The Zizek Peterson Debate18 May 2019
Having previously enjoyed and written about both Slavoj Zizek and Jordan Peterson, I was interested to learn they'd have a debate. Billed as "The Debate of the Century", its official title was "Happiness: Capitalism vs. Marxism".
Having watched it (video), I regret to inform you it was neither of those things. But I nonetheless found it interesting.
The debate can best be seen as a collection of interesting ideas from both authors with occasional bridges being thrown accross.
Petereson's Opening Statement
Peterson opens with a 30-minutes speech where he criticizes the communist manifesto, which he'd re-read for the occasion. I'd say his criticism is essentially well-placed, but as many are quick to point out, attacking the manifesto isn't perhaps attacking Communism or even Marxism as its strongest point. Still, that criticism would be salutary for most "communists" I've talked to (which, unfortunately were more fanboys than rigorous intellectuals). Another issue is that it's hard to pin down what communism is with its constellation of thinkers. At least Marxism is closed off now that Marx is dead and he never amended his manifesto that I know of.
I was surprised (and a bit disappointed) that Peterson didn't seem more knowledgeable about communism. He makes a big deal out of how he obsessed about the cold war, and it would seem to me that understanding the ideological roots of the Soviet Union would be pretty important. Similarly, he's crusading against "post-modern neo-marxists" and it's strange not to understand or at least know your opponent's ideas.
The statement has some interesting ideas though, including the statement that "almost all ideas are wrong".
Zizek's Opening Statement
Zizek's opening statement is probably the most interesting part of the debate. You can find a transcript of it here. In typical Zizek fashion, it's made of many idea nuggets only tenuously linked to one other — although there is a link, all the more difficult to follow in the spoken form.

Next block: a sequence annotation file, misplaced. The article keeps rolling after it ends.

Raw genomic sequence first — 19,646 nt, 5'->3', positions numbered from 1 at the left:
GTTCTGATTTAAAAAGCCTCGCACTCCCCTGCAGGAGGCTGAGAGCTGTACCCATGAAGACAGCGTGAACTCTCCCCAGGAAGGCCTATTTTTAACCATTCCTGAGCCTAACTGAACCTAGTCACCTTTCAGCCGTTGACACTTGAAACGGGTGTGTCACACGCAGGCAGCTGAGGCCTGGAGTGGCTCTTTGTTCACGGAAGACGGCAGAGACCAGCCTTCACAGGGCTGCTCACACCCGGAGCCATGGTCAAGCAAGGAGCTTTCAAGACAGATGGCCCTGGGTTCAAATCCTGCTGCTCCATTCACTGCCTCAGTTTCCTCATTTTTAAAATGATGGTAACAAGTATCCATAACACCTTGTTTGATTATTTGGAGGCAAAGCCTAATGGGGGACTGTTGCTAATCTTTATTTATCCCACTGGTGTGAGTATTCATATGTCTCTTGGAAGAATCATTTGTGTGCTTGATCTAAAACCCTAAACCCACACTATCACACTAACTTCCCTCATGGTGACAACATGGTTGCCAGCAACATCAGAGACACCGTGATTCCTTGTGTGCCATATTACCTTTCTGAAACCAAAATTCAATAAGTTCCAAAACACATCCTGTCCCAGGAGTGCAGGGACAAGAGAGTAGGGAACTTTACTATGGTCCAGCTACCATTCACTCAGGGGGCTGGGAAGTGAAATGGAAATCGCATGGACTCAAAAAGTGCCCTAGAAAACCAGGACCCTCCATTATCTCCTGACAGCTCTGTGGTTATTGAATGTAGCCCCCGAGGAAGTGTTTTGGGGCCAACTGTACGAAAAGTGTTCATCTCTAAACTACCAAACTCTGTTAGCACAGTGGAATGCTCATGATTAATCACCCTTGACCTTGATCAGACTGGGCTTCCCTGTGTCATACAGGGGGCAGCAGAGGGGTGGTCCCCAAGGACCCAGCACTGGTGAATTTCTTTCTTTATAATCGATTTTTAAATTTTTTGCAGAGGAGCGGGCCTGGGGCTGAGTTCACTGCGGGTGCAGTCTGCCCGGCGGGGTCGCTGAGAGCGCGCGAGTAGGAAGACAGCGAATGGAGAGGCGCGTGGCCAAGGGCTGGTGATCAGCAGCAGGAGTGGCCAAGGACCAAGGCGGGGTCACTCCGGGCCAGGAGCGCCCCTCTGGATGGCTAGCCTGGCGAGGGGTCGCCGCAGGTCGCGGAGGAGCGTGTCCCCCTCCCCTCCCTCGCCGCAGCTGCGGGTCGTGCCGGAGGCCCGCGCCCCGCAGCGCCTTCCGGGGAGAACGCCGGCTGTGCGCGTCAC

Zizek makes many interesting points. First, on how happiness is often the wrong yardstick:
In our daily lives, we pretend to desire things which we do not really desire, so that ultimately the worst thing that can happen is to get what we officially desire. So, I agree that human life of freedom and dignity does not consist just in searching for happiness, no matter how much we spiritualise it, or in the effort to actualise our inner potentials. We have to find some meaningful cause beyond the mere struggle for pleasurable survival.
Second on how modernity is characterized by the absence of authority (and divinity) that could impose meaning from above, and how it's impossible to go back to this pre-modern state of affairs.
He sees the rejections of some systemic failures of capitalism onto external causes (from Donald Trump to migrants).
His thoughts on social constructionism vs evolutionary psychology (comparing them, of all things, to French cuisine) are also worth a listen/read.
What's perhaps most surprising is that Zizek doesn't defend Marxism, which he squarely throws under the bus as failed. He doesn't do much to defend Communism either, but points a problem with capitalism on what Marx called "commons" (I wrote about commons before). Capitalism threatens the commons due to its self-reproducing nature, though he points out that communism had this self-reproducing nature to ("the historical necessity of progress towards communism", though — fittingly — this drive was much more centralized).